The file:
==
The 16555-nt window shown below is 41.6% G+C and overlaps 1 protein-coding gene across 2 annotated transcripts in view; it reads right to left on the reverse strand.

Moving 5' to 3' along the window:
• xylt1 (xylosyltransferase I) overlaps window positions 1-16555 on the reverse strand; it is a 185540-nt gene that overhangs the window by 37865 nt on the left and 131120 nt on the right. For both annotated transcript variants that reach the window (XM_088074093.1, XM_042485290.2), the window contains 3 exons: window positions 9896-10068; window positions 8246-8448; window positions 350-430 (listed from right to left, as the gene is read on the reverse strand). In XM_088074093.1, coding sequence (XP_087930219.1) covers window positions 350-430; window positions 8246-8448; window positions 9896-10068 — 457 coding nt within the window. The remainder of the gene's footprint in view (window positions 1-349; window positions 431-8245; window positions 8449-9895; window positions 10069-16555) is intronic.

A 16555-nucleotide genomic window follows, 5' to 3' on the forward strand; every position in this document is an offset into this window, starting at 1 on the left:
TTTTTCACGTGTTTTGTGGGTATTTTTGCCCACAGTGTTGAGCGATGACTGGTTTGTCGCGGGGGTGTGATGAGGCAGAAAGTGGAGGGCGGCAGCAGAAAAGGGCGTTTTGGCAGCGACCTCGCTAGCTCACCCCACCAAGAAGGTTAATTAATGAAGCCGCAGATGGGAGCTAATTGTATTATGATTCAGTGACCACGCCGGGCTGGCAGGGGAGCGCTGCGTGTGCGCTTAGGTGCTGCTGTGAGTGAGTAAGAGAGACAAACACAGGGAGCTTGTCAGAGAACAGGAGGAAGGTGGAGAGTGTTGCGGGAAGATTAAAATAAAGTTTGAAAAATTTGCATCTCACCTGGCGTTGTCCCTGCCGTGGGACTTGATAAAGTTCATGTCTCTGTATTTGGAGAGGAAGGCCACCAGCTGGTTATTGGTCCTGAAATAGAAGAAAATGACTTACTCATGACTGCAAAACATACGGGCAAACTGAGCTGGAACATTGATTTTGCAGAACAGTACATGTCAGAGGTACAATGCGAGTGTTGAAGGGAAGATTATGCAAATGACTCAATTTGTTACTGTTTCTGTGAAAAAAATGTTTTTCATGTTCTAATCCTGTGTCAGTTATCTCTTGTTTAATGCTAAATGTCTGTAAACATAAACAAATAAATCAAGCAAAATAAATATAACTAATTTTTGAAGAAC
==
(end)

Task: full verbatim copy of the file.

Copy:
The 16555-nt window shown below is 41.6% G+C and overlaps 1 protein-coding gene across 2 annotated transcripts in view; it reads right to left on the reverse strand.

Moving 5' to 3' along the window:
• xylt1 (xylosyltransferase I) overlaps window positions 1-16555 on the reverse strand; it is a 185540-nt gene that overhangs the window by 37865 nt on the left and 131120 nt on the right. For both annotated transcript variants that reach the window (XM_088074093.1, XM_042485290.2), the window contains 3 exons: window positions 9896-10068; window positions 8246-8448; window positions 350-430 (listed from right to left, as the gene is read on the reverse strand). In XM_088074093.1, coding sequence (XP_087930219.1) covers window positions 350-430; window positions 8246-8448; window positions 9896-10068 — 457 coding nt within the window. The remainder of the gene's footprint in view (window positions 1-349; window positions 431-8245; window positions 8449-9895; window positions 10069-16555) is intronic.

A 16555-nucleotide genomic window follows, 5' to 3' on the forward strand; every position in this document is an offset into this window, starting at 1 on the left:
TTTTTCACGTGTTTTGTGGGTATTTTTGCCCACAGTGTTGAGCGATGACTGGTTTGTCGCGGGGGTGTGATGAGGCAGAAAGTGGAGGGCGGCAGCAGAAAAGGGCGTTTTGGCAGCGACCTCGCTAGCTCACCCCACCAAGAAGGTTAATTAATGAAGCCGCAGATGGGAGCTAATTGTATTATGATTCAGTGACCACGCCGGGCTGGCAGGGGAGCGCTGCGTGTGCGCTTAGGTGCTGCTGTGAGTGAGTAAGAGAGACAAACACAGGGAGCTTGTCAGAGAACAGGAGGAAGGTGGAGAGTGTTGCGGGAAGATTAAAATAAAGTTTGAAAAATTTGCATCTCACCTGGCGTTGTCCCTGCCGTGGGACTTGATAAAGTTCATGTCTCTGTATTTGGAGAGGAAGGCCACCAGCTGGTTATTGGTCCTGAAATAGAAGAAAATGACTTACTCATGACTGCAAAACATACGGGCAAACTGAGCTGGAACATTGATTTTGCAGAACAGTACATGTCAGAGGTACAATGCGAGTGTTGAAGGGAAGATTATGCAAATGACTCAATTTGTTACTGTTTCTGTGAAAAAAATGTTTTTCATGTTCTAATCCTGTGTCAGTTATCTCTTGTTTAATGCTAAATGTCTGTAAACATAAACAAATAAATCAAGCAAAATAAATATAACTAATTTTTGAAGAAC